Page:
Don Quichotte offers a postmodern self-satire by the author. Even Rushdie’s detractors might be amused. While Rushdie juggles the antique, extroverted Cervantes motif throughout the inward psychology of the novel, the literary theme of the double is perhaps even more significant, so that Dostoevsky’s The Double and Woolf’s Mrs. Dalloway and even Mary Shelley’s Frankenstein and Edgar Allan Poe’s story “William Wilson” are as significant an influence as the myriad riffs on Cervantes. Reading Rushdie’s novel is like playing a literary pin-ball machine or doing a literary crossword puzzle as the satiric, cultural clutter of Rabelaisian lists pile up like supermarket shopping lists. While these lists of television shows, movies, and folk songs are mostly American, some are of Indian or English provenance.
In an interview with Joe Donahue of WAMC conducted at Bard’s Sosnoff Theater, Rushdie admitted that his original intent was to write a non-fiction road trip account of driving across this country. But then one of his sons said he was too old to do this alone. They went coast to coast. Then another son said he would like to do that, too. And the first son wanted to accompany them again. In the end the novel is really about the difficulties and nuances of family reconciliation after wrongs, or differently perceived perspectives on difficulties, and the complexity of resolving relationships after long periods of silence.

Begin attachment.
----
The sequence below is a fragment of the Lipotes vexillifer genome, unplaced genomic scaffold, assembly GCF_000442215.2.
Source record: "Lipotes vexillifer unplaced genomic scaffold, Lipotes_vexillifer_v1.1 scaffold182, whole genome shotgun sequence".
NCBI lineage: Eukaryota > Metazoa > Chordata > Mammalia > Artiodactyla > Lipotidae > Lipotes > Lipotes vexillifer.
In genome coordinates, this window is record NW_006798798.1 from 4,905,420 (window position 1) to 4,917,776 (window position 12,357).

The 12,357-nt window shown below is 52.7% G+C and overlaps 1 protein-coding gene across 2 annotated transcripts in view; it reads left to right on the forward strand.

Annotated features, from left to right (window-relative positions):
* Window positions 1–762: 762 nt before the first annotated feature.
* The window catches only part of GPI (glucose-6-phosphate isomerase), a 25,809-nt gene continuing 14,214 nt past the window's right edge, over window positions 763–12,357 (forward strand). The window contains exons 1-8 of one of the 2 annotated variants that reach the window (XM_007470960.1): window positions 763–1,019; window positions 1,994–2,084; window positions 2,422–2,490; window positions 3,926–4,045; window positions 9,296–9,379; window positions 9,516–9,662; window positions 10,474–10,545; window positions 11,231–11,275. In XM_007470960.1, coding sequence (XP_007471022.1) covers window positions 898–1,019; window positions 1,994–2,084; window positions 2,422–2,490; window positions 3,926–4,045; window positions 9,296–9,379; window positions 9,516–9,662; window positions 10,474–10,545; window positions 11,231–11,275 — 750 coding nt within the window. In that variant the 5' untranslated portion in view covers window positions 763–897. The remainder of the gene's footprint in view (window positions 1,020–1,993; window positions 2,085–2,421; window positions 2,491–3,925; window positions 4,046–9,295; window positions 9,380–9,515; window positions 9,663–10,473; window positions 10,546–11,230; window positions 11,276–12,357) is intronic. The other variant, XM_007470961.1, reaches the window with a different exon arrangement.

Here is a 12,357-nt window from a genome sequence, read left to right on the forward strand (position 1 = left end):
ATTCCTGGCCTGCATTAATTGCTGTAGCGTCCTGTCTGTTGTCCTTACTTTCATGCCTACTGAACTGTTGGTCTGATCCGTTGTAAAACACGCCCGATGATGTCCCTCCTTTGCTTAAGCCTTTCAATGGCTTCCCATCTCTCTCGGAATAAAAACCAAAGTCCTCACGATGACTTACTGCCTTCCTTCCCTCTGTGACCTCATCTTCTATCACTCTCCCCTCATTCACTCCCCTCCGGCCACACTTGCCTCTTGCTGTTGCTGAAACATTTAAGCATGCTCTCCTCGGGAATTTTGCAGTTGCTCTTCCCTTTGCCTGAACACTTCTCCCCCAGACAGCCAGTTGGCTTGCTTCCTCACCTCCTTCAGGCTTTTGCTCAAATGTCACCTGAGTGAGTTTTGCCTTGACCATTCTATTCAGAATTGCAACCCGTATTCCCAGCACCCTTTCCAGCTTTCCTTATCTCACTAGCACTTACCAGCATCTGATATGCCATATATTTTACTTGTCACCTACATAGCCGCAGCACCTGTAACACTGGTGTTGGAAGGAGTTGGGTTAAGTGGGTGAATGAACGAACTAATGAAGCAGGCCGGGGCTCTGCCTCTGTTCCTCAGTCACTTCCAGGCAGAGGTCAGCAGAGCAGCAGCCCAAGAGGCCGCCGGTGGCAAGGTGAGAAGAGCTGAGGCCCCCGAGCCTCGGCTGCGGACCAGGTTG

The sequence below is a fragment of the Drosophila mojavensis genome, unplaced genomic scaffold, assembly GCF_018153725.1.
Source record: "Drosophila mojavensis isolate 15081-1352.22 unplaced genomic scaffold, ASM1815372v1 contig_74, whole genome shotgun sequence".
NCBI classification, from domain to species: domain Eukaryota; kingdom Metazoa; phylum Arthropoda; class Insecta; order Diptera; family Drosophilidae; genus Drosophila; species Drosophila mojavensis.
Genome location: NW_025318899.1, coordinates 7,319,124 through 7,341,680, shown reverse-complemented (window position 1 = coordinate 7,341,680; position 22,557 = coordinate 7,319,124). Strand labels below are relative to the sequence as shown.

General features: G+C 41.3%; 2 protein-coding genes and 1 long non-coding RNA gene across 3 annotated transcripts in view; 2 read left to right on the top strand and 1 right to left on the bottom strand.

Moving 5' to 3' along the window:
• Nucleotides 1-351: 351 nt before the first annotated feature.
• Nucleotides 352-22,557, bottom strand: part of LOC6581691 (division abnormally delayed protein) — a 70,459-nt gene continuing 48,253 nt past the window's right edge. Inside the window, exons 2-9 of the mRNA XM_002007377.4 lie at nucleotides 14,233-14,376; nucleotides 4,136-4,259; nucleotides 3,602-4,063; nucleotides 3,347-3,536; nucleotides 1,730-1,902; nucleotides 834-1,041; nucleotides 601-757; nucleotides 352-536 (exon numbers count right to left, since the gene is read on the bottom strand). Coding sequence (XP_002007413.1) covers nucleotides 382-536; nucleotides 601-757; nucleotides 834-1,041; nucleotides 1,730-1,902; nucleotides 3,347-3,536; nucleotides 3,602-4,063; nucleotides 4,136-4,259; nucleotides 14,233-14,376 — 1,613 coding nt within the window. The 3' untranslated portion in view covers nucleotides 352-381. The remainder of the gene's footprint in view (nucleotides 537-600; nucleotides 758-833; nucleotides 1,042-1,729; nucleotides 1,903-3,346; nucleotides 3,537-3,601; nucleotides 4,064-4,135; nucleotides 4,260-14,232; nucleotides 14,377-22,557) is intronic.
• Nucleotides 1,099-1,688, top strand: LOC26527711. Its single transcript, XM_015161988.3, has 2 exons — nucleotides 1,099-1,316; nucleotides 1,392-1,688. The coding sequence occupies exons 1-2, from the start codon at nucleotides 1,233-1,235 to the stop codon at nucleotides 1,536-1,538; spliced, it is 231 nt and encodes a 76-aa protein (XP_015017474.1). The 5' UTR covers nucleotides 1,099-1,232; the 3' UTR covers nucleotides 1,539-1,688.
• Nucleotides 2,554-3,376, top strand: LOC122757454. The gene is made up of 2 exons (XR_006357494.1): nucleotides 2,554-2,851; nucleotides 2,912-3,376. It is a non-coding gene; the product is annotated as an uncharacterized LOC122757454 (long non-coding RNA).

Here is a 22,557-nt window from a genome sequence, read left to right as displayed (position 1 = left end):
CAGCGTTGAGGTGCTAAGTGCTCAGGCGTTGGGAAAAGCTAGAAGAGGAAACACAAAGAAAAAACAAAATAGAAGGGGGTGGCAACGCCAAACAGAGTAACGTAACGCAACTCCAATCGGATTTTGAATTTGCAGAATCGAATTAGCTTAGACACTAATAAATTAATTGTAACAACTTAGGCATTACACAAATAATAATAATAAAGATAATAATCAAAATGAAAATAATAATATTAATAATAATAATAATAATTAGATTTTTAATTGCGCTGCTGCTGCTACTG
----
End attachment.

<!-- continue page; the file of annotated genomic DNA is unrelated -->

The opioid epic puzzle plot supplies a major hallucinatory theme amid the cultural pas de duex dance with its bifocal lenses on pop and celebrity culture, especially television. What makes the novel an exciting page turner is that the multiple personalities of the author appear to write the novel into a dead corner, yet Rushdie manages to pull the magical rabbit out of its imprisonment in amusing ways—in tour de force manner. In that sense it offers a novel about a writer with writer’s block distracted by the insanity of American culture: its inanity, bigotry, comedy, corruption, and demonic inclinations as personified by the Jekyll-like characters of Dr. Smile and Evel Cent. If you have little tolerance for outrageous and amusing ricocheting puns, then this is not your novel.
Rushdie reigns as the premiere postmodern jokester, able to juggle multiple plots and themes with seamless dexterity. The clear and concise pacing of the novel allows for an accessible read, however, the reader will discover paragraphs or sentences that will provoke thoughtful re-reading, whether about philosophy, folklore, or contemporary entertainment. Rushdie’s compulsive satiric edge freights genial wisdom amid a drumbeat of suspense and comic cynicism. The strength of the novel resides in the emotional element of how complicated human relationships are in an Age of Distraction.